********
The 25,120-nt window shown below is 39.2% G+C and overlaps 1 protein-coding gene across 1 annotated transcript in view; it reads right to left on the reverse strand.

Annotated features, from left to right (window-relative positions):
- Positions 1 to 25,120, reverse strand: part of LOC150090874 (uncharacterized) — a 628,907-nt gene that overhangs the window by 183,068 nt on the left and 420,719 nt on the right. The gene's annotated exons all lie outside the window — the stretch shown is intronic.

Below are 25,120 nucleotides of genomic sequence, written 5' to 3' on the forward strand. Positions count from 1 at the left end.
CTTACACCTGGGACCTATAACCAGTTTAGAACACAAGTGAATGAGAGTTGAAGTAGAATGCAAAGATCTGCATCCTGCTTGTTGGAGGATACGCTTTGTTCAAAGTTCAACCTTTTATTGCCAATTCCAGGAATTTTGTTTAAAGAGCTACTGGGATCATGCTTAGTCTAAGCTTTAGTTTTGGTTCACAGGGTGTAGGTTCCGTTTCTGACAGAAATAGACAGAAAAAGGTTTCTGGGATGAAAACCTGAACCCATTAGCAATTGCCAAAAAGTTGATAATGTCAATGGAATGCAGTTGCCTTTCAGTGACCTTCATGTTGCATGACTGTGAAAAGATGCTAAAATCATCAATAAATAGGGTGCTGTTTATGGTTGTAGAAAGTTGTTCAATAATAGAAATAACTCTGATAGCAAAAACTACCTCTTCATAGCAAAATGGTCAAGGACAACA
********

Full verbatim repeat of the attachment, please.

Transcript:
The 25,120-nt window shown below is 39.2% G+C and overlaps 1 protein-coding gene across 1 annotated transcript in view; it reads right to left on the reverse strand.

Annotated features, from left to right (window-relative positions):
- Positions 1 to 25,120, reverse strand: part of LOC150090874 (uncharacterized) — a 628,907-nt gene that overhangs the window by 183,068 nt on the left and 420,719 nt on the right. The gene's annotated exons all lie outside the window — the stretch shown is intronic.

Below are 25,120 nucleotides of genomic sequence, written 5' to 3' on the forward strand. Positions count from 1 at the left end.
CTTACACCTGGGACCTATAACCAGTTTAGAACACAAGTGAATGAGAGTTGAAGTAGAATGCAAAGATCTGCATCCTGCTTGTTGGAGGATACGCTTTGTTCAAAGTTCAACCTTTTATTGCCAATTCCAGGAATTTTGTTTAAAGAGCTACTGGGATCATGCTTAGTCTAAGCTTTAGTTTTGGTTCACAGGGTGTAGGTTCCGTTTCTGACAGAAATAGACAGAAAAAGGTTTCTGGGATGAAAACCTGAACCCATTAGCAATTGCCAAAAAGTTGATAATGTCAATGGAATGCAGTTGCCTTTCAGTGACCTTCATGTTGCATGACTGTGAAAAGATGCTAAAATCATCAATAAATAGGGTGCTGTTTATGGTTGTAGAAAGTTGTTCAATAATAGAAATAACTCTGATAGCAAAAACTACCTCTTCATAGCAAAATGGTCAAGGACAACA